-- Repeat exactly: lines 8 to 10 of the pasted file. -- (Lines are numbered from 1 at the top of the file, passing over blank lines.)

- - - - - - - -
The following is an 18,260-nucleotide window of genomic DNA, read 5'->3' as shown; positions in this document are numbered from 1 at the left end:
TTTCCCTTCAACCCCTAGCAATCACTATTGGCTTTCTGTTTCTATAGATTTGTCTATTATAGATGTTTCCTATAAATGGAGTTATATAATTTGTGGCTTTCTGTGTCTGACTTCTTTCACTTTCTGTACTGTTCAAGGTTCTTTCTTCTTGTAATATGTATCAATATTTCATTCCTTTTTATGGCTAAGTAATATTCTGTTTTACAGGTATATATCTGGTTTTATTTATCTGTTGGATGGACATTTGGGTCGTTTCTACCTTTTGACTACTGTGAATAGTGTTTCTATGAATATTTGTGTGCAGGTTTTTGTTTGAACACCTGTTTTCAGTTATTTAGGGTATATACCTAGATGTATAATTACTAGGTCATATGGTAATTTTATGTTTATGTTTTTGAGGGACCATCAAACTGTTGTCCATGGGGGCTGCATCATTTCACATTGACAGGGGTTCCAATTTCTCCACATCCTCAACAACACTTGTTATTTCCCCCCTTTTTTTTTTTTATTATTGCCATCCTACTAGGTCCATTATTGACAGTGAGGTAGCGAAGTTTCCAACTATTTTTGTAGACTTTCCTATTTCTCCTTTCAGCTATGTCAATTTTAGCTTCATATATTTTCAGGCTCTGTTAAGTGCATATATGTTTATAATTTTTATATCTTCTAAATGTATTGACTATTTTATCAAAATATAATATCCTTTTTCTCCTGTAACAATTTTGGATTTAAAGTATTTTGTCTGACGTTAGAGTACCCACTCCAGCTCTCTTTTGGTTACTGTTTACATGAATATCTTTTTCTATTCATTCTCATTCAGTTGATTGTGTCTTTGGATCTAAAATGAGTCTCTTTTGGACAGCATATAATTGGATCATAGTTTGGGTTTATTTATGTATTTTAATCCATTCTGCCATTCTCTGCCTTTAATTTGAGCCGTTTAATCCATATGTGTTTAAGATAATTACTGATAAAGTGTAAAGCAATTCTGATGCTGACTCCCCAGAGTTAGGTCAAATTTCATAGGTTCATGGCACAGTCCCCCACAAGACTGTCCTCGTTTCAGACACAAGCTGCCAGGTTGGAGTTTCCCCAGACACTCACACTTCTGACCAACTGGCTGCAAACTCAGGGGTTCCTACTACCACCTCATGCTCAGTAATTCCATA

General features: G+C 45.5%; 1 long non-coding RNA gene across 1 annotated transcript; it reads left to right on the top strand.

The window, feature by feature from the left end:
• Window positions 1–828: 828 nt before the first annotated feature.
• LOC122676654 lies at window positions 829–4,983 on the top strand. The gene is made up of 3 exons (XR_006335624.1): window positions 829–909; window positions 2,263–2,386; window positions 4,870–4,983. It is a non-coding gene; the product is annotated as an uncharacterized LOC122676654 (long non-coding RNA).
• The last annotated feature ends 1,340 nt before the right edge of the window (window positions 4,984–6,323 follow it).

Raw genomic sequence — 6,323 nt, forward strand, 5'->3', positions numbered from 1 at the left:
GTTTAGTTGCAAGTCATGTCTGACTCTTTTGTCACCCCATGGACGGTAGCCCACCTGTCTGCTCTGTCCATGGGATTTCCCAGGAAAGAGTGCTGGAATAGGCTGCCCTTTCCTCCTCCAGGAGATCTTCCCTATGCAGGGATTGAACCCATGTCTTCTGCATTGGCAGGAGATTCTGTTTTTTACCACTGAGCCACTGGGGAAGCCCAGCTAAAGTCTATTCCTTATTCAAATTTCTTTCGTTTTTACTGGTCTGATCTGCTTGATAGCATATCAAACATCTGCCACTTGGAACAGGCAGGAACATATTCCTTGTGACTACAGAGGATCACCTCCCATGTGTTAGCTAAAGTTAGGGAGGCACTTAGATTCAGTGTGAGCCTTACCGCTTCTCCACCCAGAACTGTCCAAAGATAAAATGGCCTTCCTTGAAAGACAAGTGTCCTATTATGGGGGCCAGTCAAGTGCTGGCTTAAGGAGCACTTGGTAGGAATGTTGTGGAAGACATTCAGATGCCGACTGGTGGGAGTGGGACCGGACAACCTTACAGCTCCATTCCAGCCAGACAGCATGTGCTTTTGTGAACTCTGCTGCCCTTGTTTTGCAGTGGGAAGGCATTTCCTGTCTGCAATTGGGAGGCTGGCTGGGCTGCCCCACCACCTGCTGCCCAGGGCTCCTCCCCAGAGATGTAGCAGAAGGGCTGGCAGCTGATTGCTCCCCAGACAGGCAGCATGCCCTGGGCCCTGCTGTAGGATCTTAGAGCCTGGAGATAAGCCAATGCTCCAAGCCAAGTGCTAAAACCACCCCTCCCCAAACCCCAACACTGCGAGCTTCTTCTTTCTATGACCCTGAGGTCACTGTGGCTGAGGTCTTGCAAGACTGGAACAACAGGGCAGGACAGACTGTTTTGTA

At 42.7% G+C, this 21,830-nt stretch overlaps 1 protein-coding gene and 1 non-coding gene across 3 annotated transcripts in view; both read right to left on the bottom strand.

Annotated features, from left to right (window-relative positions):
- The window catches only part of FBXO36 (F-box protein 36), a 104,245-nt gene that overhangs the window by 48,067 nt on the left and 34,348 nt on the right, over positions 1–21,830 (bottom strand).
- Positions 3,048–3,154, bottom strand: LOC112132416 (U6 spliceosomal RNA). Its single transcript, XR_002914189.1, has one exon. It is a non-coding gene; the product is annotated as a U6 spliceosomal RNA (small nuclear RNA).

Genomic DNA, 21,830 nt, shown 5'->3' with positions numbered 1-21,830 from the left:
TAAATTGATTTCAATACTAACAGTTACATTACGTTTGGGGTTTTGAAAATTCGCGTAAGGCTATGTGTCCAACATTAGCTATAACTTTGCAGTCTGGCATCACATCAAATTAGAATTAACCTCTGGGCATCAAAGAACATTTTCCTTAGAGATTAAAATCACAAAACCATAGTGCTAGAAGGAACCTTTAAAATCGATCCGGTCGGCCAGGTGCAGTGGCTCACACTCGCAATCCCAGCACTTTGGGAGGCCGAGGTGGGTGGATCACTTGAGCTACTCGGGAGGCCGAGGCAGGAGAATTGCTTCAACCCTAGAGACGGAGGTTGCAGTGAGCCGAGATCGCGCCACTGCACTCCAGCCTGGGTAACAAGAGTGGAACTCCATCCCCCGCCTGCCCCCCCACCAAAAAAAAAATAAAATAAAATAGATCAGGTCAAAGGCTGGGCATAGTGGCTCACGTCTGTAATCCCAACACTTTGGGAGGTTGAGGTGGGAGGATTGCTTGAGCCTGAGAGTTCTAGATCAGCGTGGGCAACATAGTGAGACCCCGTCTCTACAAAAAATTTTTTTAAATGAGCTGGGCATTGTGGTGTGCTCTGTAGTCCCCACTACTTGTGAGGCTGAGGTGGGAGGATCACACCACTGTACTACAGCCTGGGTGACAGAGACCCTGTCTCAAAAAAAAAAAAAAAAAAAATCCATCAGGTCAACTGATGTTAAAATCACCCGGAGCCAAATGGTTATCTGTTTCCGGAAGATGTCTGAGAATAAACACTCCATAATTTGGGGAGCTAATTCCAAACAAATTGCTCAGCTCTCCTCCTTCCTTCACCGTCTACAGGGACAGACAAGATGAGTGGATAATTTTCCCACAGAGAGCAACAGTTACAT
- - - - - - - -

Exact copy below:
Raw genomic sequence — 6,323 nt, forward strand, 5'->3', positions numbered from 1 at the left:
GTTTAGTTGCAAGTCATGTCTGACTCTTTTGTCACCCCATGGACGGTAGCCCACCTGTCTGCTCTGTCCATGGGATTTCCCAGGAAAGAGTGCTGGAATAGGCTGCCCTTTCCTCCTCCAGGAGATCTTCCCTATGCAGGGATTGAACCCATGTCTTCTGCATTGGCAGGAGATTCTGTTTTTTACCACTGAGCCACTGGGGAAGCCCAGCTAAAGTCTATTCCTTATTCAAATTTCTTTCGTTTTTACTGGTCTGATCTGCTTGATAGCATATCAAACATCTGCCACTTGGAACAGGCAGGAACATATTCCTTGTGACTACAGAGGATCACCTCCCATGTGTTAGCTAAAGTTAGGGAGGCACTTAGATTCAGTGTGAGCCTTACCGCTTCTCCACCCAGAACTGTCCAAAGATAAAATGGCCTTCCTTGAAAGACAAGTGTCCTATTATGGGGGCCAGTCAAGTGCTGGCTTAAGGAGCACTTGGTAGGAATGTTGTGGAAGACATTCAGATGCCGACTGGTGGGAGTGGGACCGGACAACCTTACAGCTCCATTCCAGCCAGACAGCATGTGCTTTTGTGAACTCTGCTGCCCTTGTTTTGCAGTGGGAAGGCATTTCCTGTCTGCAATTGGGAGGCTGGCTGGGCTGCCCCACCACCTGCTGCCCAGGGCTCCTCCCCAGAGATGTAGCAGAAGGGCTGGCAGCTGATTGCTCCCCAGACAGGCAGCATGCCCTGGGCCCTGCTGTAGGATCTTAGAGCCTGGAGATAAGCCAATGCTCCAAGCCAAGTGCTAAAACCACCCCTCCCCAAACCCCAACACTGCGAGCTTCTTCTTTCTATGACCCTGAGGTCACTGTGGCTGAGGTCTTGCAAGACTGGAACAACAGGGCAGGACAGACTGTTTTGTA

At 42.7% G+C, this 21,830-nt stretch overlaps 1 protein-coding gene and 1 non-coding gene across 3 annotated transcripts in view; both read right to left on the bottom strand.